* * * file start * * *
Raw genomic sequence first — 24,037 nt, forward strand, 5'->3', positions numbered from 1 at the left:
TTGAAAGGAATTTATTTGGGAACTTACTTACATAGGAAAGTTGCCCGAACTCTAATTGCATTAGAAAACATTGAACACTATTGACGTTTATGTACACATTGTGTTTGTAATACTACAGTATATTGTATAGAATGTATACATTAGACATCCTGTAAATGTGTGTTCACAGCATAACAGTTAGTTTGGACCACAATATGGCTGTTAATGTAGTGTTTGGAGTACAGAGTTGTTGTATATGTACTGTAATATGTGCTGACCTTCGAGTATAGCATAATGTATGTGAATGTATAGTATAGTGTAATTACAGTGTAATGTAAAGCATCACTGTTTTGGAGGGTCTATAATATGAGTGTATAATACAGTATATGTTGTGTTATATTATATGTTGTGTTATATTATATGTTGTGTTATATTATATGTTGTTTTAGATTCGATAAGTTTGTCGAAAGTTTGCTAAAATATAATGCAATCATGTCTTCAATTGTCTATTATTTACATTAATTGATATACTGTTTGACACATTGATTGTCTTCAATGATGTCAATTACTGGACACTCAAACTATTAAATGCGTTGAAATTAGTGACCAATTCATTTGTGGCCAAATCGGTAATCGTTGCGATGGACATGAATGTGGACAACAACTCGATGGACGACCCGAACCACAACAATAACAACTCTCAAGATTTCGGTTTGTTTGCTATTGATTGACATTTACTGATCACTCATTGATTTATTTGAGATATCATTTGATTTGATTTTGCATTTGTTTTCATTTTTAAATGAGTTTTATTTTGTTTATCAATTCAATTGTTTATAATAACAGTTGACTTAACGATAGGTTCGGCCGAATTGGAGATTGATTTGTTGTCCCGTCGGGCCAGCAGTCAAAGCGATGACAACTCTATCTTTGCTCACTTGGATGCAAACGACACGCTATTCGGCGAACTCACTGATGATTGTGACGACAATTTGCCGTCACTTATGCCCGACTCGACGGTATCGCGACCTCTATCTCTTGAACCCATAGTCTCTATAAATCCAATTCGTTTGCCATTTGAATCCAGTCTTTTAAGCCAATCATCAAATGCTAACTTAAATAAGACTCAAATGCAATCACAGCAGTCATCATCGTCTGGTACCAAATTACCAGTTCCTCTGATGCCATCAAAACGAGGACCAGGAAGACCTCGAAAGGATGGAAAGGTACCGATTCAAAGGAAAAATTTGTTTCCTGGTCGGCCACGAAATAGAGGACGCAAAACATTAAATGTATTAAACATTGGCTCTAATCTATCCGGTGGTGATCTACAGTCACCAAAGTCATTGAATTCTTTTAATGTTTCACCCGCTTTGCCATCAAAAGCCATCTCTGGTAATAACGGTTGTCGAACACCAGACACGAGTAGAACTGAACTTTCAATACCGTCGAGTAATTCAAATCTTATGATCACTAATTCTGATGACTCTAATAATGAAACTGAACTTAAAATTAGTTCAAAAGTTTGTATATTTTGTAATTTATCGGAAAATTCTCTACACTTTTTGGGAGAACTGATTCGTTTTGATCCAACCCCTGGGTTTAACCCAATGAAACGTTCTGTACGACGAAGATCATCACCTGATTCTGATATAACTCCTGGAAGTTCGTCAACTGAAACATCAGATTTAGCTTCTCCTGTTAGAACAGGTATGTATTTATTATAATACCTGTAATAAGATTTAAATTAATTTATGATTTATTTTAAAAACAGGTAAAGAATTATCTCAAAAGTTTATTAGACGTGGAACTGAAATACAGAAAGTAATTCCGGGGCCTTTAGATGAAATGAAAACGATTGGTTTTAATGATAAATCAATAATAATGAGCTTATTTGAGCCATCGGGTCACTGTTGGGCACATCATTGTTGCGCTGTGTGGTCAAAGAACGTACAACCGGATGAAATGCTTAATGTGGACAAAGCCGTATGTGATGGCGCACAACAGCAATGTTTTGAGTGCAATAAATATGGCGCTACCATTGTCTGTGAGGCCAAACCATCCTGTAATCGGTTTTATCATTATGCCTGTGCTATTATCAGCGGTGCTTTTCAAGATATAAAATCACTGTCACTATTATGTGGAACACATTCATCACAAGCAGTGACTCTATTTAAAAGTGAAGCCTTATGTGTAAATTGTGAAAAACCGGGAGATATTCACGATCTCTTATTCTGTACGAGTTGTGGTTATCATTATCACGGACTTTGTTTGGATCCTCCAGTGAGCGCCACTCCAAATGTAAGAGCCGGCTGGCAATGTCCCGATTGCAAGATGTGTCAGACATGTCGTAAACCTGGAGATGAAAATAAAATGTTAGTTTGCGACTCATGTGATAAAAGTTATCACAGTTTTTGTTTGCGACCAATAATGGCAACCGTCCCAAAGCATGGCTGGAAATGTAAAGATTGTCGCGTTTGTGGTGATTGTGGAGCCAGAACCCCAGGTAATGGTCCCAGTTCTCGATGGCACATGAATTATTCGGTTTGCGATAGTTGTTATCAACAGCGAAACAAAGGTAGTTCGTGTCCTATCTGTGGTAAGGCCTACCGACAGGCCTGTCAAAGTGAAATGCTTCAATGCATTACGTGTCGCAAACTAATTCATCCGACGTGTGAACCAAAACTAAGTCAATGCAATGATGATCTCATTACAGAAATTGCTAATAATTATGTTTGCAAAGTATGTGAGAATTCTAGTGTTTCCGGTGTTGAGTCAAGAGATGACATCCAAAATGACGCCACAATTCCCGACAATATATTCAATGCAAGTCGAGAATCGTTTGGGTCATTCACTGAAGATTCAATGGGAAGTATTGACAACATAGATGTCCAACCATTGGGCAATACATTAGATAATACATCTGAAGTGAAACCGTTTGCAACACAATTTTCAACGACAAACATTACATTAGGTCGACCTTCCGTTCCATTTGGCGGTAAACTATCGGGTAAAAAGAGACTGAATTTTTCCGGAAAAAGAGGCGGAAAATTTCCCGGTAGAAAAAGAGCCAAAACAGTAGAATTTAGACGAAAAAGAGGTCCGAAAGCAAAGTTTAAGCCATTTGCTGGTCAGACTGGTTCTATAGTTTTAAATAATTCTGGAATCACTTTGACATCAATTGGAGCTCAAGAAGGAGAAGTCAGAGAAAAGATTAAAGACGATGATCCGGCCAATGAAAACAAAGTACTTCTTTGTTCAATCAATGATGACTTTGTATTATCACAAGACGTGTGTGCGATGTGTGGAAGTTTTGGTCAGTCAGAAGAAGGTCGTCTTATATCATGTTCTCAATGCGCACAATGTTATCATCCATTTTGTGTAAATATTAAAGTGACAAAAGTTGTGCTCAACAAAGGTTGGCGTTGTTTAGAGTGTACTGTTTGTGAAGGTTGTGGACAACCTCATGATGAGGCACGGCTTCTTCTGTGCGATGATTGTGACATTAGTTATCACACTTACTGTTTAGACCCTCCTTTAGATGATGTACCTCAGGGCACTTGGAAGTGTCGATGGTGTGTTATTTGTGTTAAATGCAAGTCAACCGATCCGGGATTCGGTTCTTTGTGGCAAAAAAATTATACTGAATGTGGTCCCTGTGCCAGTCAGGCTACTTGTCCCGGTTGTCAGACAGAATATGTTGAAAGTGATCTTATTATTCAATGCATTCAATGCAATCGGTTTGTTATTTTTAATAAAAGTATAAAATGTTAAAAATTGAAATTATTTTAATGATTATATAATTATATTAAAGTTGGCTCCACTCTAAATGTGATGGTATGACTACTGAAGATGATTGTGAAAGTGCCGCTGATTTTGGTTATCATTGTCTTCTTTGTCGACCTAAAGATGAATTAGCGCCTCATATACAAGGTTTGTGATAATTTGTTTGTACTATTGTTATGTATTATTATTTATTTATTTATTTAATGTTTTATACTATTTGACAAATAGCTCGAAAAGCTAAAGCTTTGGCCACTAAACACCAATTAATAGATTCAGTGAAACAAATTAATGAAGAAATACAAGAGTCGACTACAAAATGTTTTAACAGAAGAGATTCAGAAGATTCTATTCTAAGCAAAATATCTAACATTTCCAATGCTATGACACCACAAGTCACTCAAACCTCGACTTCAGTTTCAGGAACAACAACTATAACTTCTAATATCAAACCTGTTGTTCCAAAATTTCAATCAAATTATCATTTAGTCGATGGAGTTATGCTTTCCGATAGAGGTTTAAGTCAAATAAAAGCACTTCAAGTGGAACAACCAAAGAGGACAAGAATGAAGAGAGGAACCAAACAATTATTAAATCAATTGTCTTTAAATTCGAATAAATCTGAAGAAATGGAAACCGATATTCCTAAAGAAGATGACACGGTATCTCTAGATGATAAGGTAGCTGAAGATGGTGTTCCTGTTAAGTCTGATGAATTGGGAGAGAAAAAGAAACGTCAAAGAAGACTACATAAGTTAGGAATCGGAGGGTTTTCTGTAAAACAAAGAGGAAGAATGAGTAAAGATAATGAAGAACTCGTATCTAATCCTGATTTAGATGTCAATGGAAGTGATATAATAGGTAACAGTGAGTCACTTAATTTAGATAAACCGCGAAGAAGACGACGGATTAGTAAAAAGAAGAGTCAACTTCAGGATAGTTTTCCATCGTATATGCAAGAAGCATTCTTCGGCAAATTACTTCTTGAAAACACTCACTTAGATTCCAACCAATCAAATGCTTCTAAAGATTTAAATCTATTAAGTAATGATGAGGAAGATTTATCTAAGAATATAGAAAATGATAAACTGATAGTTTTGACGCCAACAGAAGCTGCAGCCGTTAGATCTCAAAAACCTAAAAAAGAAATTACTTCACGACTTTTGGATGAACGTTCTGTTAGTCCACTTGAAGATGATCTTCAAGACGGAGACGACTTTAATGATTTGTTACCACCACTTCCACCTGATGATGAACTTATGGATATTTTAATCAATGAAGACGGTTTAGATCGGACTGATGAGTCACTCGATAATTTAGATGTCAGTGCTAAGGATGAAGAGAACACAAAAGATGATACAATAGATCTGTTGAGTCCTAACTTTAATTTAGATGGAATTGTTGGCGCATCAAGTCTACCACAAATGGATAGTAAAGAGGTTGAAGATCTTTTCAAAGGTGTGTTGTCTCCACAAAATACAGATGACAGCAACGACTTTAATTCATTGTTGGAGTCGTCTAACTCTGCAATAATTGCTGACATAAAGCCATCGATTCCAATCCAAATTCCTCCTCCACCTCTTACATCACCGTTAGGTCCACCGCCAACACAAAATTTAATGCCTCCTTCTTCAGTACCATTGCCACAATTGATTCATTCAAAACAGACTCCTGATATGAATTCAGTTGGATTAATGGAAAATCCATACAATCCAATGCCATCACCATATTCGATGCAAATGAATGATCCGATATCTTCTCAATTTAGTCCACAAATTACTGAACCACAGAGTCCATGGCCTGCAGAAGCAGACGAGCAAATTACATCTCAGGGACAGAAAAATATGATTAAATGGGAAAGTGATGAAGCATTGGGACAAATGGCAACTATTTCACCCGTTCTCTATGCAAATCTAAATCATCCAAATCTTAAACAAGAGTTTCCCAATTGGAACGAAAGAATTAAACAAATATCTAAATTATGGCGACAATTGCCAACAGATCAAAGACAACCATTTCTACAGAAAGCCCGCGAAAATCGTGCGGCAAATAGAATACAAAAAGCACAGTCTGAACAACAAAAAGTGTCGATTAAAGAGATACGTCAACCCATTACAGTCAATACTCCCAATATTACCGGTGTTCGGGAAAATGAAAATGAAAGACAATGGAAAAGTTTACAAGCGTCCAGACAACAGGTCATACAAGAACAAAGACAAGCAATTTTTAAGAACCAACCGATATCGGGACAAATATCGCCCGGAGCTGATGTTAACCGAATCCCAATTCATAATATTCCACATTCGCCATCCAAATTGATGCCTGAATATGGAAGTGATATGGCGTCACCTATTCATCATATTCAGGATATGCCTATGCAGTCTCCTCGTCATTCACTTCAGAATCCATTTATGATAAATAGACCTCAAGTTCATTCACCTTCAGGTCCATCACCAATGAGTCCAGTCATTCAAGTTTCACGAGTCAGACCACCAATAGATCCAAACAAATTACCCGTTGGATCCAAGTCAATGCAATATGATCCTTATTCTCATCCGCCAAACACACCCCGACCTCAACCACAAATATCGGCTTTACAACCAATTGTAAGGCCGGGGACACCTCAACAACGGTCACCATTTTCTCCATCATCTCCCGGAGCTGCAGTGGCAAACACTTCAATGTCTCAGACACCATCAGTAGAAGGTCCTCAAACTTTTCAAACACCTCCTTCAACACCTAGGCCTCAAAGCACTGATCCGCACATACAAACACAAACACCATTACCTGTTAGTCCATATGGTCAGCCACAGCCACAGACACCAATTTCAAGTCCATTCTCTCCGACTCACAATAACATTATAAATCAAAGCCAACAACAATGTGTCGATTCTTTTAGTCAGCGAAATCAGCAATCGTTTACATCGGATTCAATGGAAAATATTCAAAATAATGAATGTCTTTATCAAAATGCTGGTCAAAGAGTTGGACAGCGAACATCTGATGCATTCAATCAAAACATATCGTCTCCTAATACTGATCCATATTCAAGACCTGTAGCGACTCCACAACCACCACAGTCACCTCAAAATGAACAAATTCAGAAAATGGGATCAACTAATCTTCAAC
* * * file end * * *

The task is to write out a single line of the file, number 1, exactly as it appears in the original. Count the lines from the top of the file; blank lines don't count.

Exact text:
Raw genomic sequence first — 24,037 nt, forward strand, 5'->3', positions numbered from 1 at the left: